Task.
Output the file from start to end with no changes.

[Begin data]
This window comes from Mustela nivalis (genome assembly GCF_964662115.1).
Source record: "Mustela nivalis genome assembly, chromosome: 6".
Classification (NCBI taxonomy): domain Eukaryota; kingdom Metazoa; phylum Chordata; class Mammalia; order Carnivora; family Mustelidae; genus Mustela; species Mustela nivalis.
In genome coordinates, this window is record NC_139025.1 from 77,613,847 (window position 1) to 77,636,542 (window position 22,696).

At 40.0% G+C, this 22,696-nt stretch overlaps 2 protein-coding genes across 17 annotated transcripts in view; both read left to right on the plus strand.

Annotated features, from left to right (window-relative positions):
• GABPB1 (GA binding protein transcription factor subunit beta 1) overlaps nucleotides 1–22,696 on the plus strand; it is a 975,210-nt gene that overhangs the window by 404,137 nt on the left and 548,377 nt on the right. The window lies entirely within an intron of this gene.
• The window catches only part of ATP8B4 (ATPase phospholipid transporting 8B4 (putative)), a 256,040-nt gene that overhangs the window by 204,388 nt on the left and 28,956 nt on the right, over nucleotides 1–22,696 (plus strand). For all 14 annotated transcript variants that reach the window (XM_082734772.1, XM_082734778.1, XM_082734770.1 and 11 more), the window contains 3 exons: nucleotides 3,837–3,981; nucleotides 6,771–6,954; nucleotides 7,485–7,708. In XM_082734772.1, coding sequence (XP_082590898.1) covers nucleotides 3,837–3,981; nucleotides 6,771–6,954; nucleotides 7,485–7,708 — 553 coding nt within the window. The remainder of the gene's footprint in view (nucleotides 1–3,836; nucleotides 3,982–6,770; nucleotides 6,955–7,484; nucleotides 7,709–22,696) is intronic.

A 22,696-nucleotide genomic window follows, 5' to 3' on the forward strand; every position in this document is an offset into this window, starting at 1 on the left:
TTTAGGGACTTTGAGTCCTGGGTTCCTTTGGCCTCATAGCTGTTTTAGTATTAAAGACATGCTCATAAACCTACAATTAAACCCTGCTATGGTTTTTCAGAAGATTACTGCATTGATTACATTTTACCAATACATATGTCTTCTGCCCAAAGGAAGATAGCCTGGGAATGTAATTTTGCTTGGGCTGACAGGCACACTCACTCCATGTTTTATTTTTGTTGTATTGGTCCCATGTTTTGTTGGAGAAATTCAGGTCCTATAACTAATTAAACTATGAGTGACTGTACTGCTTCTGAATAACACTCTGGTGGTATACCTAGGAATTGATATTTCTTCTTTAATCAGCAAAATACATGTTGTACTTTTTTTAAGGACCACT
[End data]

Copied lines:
This window comes from Mustela nivalis (genome assembly GCF_964662115.1).
Source record: "Mustela nivalis genome assembly, chromosome: 6".
Classification (NCBI taxonomy): domain Eukaryota; kingdom Metazoa; phylum Chordata; class Mammalia; order Carnivora; family Mustelidae; genus Mustela; species Mustela nivalis.
In genome coordinates, this window is record NC_139025.1 from 77,613,847 (window position 1) to 77,636,542 (window position 22,696).

At 40.0% G+C, this 22,696-nt stretch overlaps 2 protein-coding genes across 17 annotated transcripts in view; both read left to right on the plus strand.

Annotated features, from left to right (window-relative positions):
• GABPB1 (GA binding protein transcription factor subunit beta 1) overlaps nucleotides 1–22,696 on the plus strand; it is a 975,210-nt gene that overhangs the window by 404,137 nt on the left and 548,377 nt on the right. The window lies entirely within an intron of this gene.
• The window catches only part of ATP8B4 (ATPase phospholipid transporting 8B4 (putative)), a 256,040-nt gene that overhangs the window by 204,388 nt on the left and 28,956 nt on the right, over nucleotides 1–22,696 (plus strand). For all 14 annotated transcript variants that reach the window (XM_082734772.1, XM_082734778.1, XM_082734770.1 and 11 more), the window contains 3 exons: nucleotides 3,837–3,981; nucleotides 6,771–6,954; nucleotides 7,485–7,708. In XM_082734772.1, coding sequence (XP_082590898.1) covers nucleotides 3,837–3,981; nucleotides 6,771–6,954; nucleotides 7,485–7,708 — 553 coding nt within the window. The remainder of the gene's footprint in view (nucleotides 1–3,836; nucleotides 3,982–6,770; nucleotides 6,955–7,484; nucleotides 7,709–22,696) is intronic.

A 22,696-nucleotide genomic window follows, 5' to 3' on the forward strand; every position in this document is an offset into this window, starting at 1 on the left:
TTTAGGGACTTTGAGTCCTGGGTTCCTTTGGCCTCATAGCTGTTTTAGTATTAAAGACATGCTCATAAACCTACAATTAAACCCTGCTATGGTTTTTCAGAAGATTACTGCATTGATTACATTTTACCAATACATATGTCTTCTGCCCAAAGGAAGATAGCCTGGGAATGTAATTTTGCTTGGGCTGACAGGCACACTCACTCCATGTTTTATTTTTGTTGTATTGGTCCCATGTTTTGTTGGAGAAATTCAGGTCCTATAACTAATTAAACTATGAGTGACTGTACTGCTTCTGAATAACACTCTGGTGGTATACCTAGGAATTGATATTTCTTCTTTAATCAGCAAAATACATGTTGTACTTTTTTTAAGGACCACT